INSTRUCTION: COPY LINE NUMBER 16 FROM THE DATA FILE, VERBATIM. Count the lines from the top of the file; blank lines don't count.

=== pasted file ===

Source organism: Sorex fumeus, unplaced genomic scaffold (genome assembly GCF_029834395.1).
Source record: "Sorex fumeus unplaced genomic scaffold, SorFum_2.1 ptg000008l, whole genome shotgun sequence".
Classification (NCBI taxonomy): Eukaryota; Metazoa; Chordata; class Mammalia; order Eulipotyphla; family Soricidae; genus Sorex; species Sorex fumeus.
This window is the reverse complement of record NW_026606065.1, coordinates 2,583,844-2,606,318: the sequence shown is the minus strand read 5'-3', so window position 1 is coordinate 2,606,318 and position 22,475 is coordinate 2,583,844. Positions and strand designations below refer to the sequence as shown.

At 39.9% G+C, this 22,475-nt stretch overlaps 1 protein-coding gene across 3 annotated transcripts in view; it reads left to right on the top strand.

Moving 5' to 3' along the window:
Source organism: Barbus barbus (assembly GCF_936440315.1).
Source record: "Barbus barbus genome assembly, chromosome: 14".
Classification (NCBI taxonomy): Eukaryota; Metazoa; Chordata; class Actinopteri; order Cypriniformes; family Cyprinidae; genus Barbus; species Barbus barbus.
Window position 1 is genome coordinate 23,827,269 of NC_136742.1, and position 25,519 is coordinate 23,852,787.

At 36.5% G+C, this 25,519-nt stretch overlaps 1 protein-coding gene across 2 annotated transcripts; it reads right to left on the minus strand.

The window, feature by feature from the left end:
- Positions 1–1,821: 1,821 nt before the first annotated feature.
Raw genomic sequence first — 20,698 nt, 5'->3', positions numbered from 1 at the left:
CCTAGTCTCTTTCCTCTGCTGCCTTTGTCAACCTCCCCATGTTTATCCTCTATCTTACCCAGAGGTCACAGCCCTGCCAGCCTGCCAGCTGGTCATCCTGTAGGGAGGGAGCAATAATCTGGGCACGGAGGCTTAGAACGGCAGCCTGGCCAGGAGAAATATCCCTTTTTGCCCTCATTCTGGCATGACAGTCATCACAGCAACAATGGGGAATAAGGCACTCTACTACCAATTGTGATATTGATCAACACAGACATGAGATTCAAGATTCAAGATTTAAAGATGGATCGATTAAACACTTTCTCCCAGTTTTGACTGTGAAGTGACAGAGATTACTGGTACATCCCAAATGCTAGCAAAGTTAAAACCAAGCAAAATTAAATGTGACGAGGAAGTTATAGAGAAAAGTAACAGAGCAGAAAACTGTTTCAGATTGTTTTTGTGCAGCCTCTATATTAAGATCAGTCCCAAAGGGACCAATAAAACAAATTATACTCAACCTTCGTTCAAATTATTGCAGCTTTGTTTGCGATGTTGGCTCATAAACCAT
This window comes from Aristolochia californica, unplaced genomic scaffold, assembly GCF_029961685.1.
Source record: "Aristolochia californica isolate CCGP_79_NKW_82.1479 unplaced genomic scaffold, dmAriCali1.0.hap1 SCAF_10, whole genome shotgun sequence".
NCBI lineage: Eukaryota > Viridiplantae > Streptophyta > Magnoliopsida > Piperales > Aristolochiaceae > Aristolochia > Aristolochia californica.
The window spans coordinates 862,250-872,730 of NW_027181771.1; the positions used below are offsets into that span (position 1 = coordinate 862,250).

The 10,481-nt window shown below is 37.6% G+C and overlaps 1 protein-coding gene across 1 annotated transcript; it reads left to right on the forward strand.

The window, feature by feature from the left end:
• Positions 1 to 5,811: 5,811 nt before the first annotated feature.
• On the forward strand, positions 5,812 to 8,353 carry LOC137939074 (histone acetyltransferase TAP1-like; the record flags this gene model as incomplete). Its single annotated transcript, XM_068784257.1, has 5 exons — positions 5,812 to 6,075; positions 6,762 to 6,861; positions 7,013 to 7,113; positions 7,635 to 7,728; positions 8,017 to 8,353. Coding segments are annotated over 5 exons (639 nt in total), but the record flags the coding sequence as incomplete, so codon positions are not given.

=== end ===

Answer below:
This window comes from Aristolochia californica, unplaced genomic scaffold, assembly GCF_029961685.1.